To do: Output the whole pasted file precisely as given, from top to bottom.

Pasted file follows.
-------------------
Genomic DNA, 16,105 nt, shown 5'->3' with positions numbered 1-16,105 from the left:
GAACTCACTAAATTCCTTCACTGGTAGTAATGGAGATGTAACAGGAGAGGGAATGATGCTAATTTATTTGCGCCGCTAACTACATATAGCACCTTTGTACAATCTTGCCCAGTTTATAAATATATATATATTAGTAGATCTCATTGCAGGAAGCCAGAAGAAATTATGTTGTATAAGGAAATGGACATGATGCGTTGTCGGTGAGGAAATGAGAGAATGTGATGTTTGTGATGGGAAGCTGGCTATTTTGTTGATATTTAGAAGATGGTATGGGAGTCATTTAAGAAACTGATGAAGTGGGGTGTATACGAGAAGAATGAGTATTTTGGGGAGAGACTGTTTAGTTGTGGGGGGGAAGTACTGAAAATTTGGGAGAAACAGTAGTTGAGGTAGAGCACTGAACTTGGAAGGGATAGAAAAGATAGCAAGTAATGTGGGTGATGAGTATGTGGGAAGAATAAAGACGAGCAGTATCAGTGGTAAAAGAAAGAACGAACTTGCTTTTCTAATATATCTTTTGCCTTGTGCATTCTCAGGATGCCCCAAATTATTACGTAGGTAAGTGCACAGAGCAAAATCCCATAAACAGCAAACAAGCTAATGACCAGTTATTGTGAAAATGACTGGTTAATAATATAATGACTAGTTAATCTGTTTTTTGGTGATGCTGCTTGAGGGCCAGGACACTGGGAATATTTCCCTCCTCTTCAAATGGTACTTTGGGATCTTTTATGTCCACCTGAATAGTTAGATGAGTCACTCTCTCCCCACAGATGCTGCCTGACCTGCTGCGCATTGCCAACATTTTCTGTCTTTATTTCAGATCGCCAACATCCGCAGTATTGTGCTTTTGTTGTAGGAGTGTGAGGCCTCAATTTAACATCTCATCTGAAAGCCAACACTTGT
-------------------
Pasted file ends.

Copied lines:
Genomic DNA, 16,105 nt, shown 5'->3' with positions numbered 1-16,105 from the left:
GAACTCACTAAATTCCTTCACTGGTAGTAATGGAGATGTAACAGGAGAGGGAATGATGCTAATTTATTTGCGCCGCTAACTACATATAGCACCTTTGTACAATCTTGCCCAGTTTATAAATATATATATATTAGTAGATCTCATTGCAGGAAGCCAGAAGAAATTATGTTGTATAAGGAAATGGACATGATGCGTTGTCGGTGAGGAAATGAGAGAATGTGATGTTTGTGATGGGAAGCTGGCTATTTTGTTGATATTTAGAAGATGGTATGGGAGTCATTTAAGAAACTGATGAAGTGGGGTGTATACGAGAAGAATGAGTATTTTGGGGAGAGACTGTTTAGTTGTGGGGGGGAAGTACTGAAAATTTGGGAGAAACAGTAGTTGAGGTAGAGCACTGAACTTGGAAGGGATAGAAAAGATAGCAAGTAATGTGGGTGATGAGTATGTGGGAAGAATAAAGACGAGCAGTATCAGTGGTAAAAGAAAGAACGAACTTGCTTTTCTAATATATCTTTTGCCTTGTGCATTCTCAGGATGCCCCAAATTATTACGTAGGTAAGTGCACAGAGCAAAATCCCATAAACAGCAAACAAGCTAATGACCAGTTATTGTGAAAATGACTGGTTAATAATATAATGACTAGTTAATCTGTTTTTTGGTGATGCTGCTTGAGGGCCAGGACACTGGGAATATTTCCCTCCTCTTCAAATGGTACTTTGGGATCTTTTATGTCCACCTGAATAGTTAGATGAGTCACTCTCTCCCCACAGATGCTGCCTGACCTGCTGCGCATTGCCAACATTTTCTGTCTTTATTTCAGATCGCCAACATCCGCAGTATTGTGCTTTTGTTGTAGGAGTGTGAGGCCTCAATTTAACATCTCATCTGAAAGCCAACACTTGT